Legislation session, education discussed at town hall meeting

Kevin Boozer Staff writer

December 11, 2013

Kevin Boozer

Staff writer

WINNSBORO — Could Rep. MaryGail Douglas propose legislation to require county council members to attend meetings?

That was among the questions raised at the December town hall meeting where Douglas represented the Fairfield County legislative delegation.

As residents were discussing the 2014 legislative session and issues that might be on the radar there, District 3 constituent Richard Johnson asked if Douglas could introduce a bill to require county council members to attend meetings.

Councilman Mikel Trapp has come under fire recently for being absent from meetings of Fairfield County Council.

Douglas said that while a bill could be introduced, the state recently had a bill introduced on flow control to fix something locally and that was chaos in her opinion.

“The Legislature has been burned and is reluctant to spend v to address local problems due to home rule,” she said.

Douglas said the Legislature prefers that counties take care of business locally but she believes the Legislature will be cautious in the future in introduce legislation to fix problems locally, such as a council member not attending meetings.

“Is it fair to introduce a bill (and the costs that involves) to address (conduct) of just one person?” she asked.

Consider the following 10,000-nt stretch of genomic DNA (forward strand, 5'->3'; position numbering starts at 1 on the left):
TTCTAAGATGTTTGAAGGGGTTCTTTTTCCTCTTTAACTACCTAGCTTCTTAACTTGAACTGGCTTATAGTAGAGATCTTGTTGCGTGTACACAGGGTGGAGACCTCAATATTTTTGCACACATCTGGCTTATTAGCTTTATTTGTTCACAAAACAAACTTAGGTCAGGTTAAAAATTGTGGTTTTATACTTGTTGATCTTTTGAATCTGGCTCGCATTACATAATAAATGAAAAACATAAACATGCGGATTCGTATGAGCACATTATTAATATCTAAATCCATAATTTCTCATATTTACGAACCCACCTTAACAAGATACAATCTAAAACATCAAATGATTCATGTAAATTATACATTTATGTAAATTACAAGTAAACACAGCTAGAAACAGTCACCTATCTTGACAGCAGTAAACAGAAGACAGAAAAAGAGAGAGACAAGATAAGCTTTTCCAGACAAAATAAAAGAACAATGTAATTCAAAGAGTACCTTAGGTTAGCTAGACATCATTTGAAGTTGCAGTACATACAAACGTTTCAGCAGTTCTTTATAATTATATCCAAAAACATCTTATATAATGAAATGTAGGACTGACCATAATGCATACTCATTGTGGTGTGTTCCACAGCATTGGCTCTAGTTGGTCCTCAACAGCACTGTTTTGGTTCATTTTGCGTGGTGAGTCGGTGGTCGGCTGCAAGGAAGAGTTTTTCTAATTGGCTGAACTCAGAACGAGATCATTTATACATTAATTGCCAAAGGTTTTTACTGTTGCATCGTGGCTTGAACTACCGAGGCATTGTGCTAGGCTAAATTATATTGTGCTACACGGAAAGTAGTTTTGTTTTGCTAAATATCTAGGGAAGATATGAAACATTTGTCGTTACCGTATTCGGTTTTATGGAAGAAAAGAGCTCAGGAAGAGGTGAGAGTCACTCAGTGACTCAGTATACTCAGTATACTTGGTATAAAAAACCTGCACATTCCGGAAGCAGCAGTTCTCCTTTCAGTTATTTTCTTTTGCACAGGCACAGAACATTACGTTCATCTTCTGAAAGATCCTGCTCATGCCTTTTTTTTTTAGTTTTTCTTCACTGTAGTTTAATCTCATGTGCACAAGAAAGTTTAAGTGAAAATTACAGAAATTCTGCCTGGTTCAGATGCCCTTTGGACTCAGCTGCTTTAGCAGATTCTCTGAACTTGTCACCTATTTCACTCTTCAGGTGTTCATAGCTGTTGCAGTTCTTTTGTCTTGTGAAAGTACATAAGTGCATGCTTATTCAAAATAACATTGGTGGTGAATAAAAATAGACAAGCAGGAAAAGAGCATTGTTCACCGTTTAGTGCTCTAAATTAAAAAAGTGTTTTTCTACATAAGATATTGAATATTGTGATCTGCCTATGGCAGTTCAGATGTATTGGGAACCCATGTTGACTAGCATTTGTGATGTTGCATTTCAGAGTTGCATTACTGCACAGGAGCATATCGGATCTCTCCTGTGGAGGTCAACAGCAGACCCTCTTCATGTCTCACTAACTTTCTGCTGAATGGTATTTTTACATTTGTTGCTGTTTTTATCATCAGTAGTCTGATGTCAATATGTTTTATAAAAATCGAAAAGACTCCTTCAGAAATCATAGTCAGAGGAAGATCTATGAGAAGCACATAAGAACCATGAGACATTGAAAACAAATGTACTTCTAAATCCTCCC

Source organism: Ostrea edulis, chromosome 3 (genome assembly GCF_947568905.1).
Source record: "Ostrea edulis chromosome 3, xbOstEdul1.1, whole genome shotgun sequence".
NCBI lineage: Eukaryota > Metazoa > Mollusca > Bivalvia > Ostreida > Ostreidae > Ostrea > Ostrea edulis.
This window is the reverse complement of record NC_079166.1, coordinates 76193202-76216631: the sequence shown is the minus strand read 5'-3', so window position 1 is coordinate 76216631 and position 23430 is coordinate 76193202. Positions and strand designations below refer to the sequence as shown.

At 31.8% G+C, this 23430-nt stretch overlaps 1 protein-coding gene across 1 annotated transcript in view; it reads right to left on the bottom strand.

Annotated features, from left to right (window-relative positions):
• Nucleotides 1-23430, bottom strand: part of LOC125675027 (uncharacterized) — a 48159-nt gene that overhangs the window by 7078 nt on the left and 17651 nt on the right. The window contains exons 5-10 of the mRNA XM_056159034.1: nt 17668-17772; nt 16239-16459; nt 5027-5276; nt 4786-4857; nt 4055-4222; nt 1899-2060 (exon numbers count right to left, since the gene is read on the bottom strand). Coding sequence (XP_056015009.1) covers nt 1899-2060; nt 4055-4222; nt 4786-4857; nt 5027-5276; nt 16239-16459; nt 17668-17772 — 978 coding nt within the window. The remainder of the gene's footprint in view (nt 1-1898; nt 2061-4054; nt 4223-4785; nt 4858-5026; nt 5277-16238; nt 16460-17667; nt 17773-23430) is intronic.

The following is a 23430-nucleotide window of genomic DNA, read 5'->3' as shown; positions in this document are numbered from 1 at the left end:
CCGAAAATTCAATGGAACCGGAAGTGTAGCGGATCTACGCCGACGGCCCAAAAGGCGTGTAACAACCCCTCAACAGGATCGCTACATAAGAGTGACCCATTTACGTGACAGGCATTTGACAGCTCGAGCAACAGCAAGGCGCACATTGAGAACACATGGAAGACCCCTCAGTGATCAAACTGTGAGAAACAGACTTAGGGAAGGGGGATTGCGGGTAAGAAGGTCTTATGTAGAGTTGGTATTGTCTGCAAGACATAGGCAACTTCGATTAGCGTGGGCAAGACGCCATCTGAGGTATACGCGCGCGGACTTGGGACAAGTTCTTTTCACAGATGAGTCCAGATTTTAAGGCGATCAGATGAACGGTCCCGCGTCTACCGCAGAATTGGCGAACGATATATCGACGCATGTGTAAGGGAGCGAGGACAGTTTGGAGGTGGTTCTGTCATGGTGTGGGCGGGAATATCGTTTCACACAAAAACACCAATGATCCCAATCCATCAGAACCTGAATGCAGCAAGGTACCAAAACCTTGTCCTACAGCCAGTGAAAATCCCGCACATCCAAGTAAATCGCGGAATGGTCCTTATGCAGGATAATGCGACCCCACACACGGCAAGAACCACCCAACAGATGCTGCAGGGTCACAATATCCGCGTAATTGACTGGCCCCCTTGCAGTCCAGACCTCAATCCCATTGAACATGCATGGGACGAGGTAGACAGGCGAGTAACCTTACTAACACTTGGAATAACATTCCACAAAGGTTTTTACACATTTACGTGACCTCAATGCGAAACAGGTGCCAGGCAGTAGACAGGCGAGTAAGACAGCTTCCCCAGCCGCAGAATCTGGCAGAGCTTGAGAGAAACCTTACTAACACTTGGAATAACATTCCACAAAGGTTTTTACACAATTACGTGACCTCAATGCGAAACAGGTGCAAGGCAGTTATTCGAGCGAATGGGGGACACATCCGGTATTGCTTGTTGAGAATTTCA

Douglas said such a bill likely would not get out of committee so she did not plan to introduce one.

When asked about persuading the county to adopt an ordinance so pay could be withheld from a council member who did not attend meetings, Douglas referred the audience member to his or her county council representative.

Other community members had their own ideas. including Bob Carrison’s suggestion that county bylaws be changed so members would be paid per diem for each meeting they attend. Tim Schroll, who lives in District 6, proposed holding a referendum to change the bylaws.

“If they won’t change it, we will,” Schroll said.

With regard to Trapp, Douglas said legal documents have been served related to his receiving checks to reimburse him for Columbia College tuition. She said the 30-day deadline for him to respond to the suit is approaching. According to online court records, Trapp filed a motion to dismiss on Nov. 26.

In other legislative comments, Douglas said there will be more visibility to bills for veterans particularly on the military subcommittee, in areas such as benefits and mental health. Budgeting and funding for highway infrastructure also will be key concerns, according to Douglas.

Fairfield County Councilwoman Carolyn Robinson responded to audience comments several times, including the issue of the county spending money on lobbyists.

Robinson said the lobbying is being done in hopes of saving money for Fairfield County and she noted how there are groups out there who want to receive a portion of the funds once the two new reactors go online at V.C. Summer.

Robinson pointed out how that arrangement was not worked out in other counties when they had a major piece of economic growth, such as Boeing coming to Charleston, Amazon to Lexington or Michelin to the upstate.